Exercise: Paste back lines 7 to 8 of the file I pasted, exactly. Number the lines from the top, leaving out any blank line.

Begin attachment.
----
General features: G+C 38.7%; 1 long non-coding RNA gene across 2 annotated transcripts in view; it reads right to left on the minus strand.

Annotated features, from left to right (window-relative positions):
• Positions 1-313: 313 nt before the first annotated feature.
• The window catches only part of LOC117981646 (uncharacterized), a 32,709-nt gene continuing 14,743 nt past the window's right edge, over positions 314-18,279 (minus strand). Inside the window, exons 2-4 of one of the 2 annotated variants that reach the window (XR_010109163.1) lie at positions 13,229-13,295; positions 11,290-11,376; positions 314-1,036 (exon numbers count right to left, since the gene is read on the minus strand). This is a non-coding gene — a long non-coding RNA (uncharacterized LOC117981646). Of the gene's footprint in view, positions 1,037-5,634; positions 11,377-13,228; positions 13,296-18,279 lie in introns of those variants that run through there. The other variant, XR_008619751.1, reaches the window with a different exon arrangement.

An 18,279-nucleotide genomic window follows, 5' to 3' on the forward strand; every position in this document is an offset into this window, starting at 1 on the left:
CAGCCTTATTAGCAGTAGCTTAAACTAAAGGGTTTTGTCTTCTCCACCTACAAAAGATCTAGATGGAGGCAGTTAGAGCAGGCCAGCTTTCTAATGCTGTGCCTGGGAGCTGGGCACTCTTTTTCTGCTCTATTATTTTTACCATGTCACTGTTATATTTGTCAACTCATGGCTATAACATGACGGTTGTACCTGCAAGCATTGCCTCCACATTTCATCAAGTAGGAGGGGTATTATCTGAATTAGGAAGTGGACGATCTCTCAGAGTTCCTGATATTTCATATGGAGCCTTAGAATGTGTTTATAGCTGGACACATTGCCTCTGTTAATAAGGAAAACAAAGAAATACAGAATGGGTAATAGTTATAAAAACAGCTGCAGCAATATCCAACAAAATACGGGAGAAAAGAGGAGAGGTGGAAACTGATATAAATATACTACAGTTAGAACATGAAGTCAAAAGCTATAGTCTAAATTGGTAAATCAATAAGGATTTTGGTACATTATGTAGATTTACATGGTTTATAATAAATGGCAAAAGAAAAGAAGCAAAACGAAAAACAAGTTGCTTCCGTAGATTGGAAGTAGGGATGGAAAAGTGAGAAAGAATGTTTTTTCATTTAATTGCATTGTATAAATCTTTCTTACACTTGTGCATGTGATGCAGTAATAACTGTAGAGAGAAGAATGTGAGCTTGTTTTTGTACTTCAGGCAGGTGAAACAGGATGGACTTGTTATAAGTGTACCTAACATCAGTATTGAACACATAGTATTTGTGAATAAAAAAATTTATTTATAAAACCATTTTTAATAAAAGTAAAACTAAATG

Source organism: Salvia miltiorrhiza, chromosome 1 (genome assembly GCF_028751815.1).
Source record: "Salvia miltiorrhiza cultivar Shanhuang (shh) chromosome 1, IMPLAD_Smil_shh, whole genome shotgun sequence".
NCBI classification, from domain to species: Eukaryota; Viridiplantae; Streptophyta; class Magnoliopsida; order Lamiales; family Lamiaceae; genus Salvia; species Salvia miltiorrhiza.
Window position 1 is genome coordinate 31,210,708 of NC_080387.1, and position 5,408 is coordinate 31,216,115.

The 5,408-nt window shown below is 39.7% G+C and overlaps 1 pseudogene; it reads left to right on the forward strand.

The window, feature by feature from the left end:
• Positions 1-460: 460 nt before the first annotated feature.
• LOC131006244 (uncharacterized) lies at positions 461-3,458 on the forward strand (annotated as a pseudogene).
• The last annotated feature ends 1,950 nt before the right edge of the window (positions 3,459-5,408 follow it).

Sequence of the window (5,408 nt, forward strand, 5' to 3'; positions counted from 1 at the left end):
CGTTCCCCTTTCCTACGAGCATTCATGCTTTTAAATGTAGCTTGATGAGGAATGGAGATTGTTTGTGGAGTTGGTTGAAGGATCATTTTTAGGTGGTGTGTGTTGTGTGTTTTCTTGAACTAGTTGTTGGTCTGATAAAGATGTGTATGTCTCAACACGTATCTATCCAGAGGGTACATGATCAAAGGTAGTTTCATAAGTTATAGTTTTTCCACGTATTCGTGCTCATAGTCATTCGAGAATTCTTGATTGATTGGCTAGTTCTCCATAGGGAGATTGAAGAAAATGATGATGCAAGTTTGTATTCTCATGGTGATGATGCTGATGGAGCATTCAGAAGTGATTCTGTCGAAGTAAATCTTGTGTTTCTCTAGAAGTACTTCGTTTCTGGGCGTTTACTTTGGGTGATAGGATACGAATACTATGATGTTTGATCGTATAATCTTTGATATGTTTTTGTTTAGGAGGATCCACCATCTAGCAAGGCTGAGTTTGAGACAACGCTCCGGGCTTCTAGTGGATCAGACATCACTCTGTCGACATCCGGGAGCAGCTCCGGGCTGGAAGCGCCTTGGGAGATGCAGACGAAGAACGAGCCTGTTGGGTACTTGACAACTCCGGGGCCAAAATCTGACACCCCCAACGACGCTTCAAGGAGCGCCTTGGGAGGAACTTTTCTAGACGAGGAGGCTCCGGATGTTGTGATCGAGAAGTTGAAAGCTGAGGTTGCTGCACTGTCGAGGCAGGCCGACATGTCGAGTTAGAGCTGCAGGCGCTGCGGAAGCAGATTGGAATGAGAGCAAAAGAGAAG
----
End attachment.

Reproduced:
Source organism: Salvia miltiorrhiza, chromosome 1 (genome assembly GCF_028751815.1).
Source record: "Salvia miltiorrhiza cultivar Shanhuang (shh) chromosome 1, IMPLAD_Smil_shh, whole genome shotgun sequence".